Thursday, December 26, 2019

The Bells of Old Bailey (spoiler at the end)

The Bells of Old Bailey (1947) by Dorothy Bowers

For such a small village, Long Greeting seems to run to a lot of suicides. Five deaths in a very short period--none of them questioned by the authorities for what they seemed to be, the unfortunate taking of one's own life. But after the fifth death and the receipt of some very unpleasant anonymous letters, Miss Bertha Tidy decides to go to the police and voice a concern about the validity of the inquests' findings.

Unknown to her, Scotland Yard has already taken an interest in the form of Detective-Inspector Raikes. He and local Superintendent Lecky listen seriously to her concerns and start investigation in earnest, but they soon have a very definite murder on their hands--that of Miss Tidy. Further investigation reveals a web of blackmail, greed, hatred, and buried secrets, all providing numerous motives for Miss Tidy's death. Yes, there are plenty of suspects, but very little evidence to point out the guilty party. The detectives will have to dig up some of those old secrets before they will have enough to make their case.

One item I noticed that reflects only indirectly on the crime is that Dorothy Bowers had a great deal to say about women and how they operate in the world. She appears to represent the standard lines of "women aren't logical;" "women are such gossips;" "women will spread things they only think are true or might be..." This is indicated by a number of the quotes I gleaned and have listed below. 

Possible Spoiler Ahead!

As soon as Jane Kingsley decided to keep information to herself and then check on whether what she noticed meant what she thought it did, I knew that she was going to die. Either the killer was going to think she was trying to blackmail them or they would just decide she was too big a danger to let run around. I was right. But then...once I knew what it was she noticed (not that it was produced in quite that way--Bowers didn't announce it as "here's the thing that Jane noticed"), I didn't realize what it meant.

This was an enjoyable vintage mystery. I enjoyed the village setting and the characters that Bowers created for us. I will say that even if I had recognized the clue mentioned above for what it was, I don't see how I could have known the motive behind the murder. There is a very slender hint given, but I don't feel about it as I do with many good plots--where once the mystery is wrapped up, I say "Oh yes--so that's what that meant." If the motive had been more clearly indicated, I would give this a full four it is ★★ and 3/4.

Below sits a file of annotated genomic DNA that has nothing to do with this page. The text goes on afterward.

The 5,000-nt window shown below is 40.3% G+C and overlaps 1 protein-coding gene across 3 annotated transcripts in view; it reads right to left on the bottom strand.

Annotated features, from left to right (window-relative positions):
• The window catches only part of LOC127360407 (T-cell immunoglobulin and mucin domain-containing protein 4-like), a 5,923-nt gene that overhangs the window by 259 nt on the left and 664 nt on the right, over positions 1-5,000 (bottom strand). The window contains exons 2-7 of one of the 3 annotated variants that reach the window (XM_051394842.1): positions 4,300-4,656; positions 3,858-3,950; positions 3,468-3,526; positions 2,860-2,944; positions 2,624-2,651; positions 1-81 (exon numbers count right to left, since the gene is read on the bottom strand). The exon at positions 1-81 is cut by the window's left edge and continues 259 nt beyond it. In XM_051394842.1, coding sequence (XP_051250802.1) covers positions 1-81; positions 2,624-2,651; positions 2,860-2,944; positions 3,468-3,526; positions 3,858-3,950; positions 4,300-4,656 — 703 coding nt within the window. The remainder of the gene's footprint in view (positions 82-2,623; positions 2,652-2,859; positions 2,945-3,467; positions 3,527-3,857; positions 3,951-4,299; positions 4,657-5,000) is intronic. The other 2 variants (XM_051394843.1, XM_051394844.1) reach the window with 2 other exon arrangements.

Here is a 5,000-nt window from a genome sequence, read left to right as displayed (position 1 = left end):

[Finished on 12/22/19]
JK: We're all really a bit close with what we do know.
SW: Oh no, Jane. You're quite wrong. women always tell more than they know.
(Jane Kingsley, Samela Wild; p. 15)

Samela, as a rule, quoted the husband she adored only in support of her own arguments. (p. 14)

However, women don't know how to be logical---and that goes for both of us. (Kate Beaton; p. 33)

Women aren't content with suicides. Nothing short of murder for them. And we call 'em the gentle sex! (Dr. Hare; p. 40)

After all, she argued in defensive silence as, Raikes holding the door for her, she went out--after all, each of them had had the same opportunity as herself of observation and inference. If they hadn't taken it, it wasn't her fault. If they failed to question her about it specifically, she wasn't obliged,was she, to proffer the information? (Jane to herself; p. 43)

Everybody who speculates about an unexplained event is setting up to be a detective. You mean, you don't want the responsibility of detection. Unscientific poking about and baseless rumor and furtive hints in unsigned letters is more in Ravenchuch's line, isn't it? (Inspector Raikes; p. 48)

"You never know," Mrs. Weaver defended her astonishing theory. "Women do queer things, especially at middle age, or when they've passed it. It isn't impossible some of Miss Tidy's clients were too senstitive to have facial buildups and so on, by day. I don't know much about these things, but I do know a little about women, Inspector." (p. 61)

"Let him run on," Sammy said with a sort of tired indulgence. "Now and then he has to get off his chest what he feels about feminine inferiority." (Samela Wild; p. 105)

That was why, when Raikes arrived, he remarked some tension between the two. He remarked it without suspicion. There was always tension betweeen women, even when they were plastering one another with reciprocal smiles. (p. 107)

Whatever those two children might have done, feminine criticism would have inferred the worst. Women were made that way. Nor was their particular form of gratification necessarily achieved by tooth-and-claw methods. A note of pseudo compassion here, a hint of tolerance for youthful peccadilloes, and the job was done. (p. 137)

Deaths = 8 (2 strangled/hung; 1 shot; 3 drowned; 1 hit on head; 1 poisoned)
Just the Facts = Who: Bookshop owner
Mystery Bingo:
Weapon - Rope


shelleyrae @ book'd out said...

Ouch. I’m not sure I’d be able to get through the story I’d be too outraged at all the sexist remarks. Thanks for sharing your thoughts

J.G. said...

All that feminine blather would have gotten on my nerves in very short order. But it sounds like there was enough charm to counteract those old-fashioned attitudes.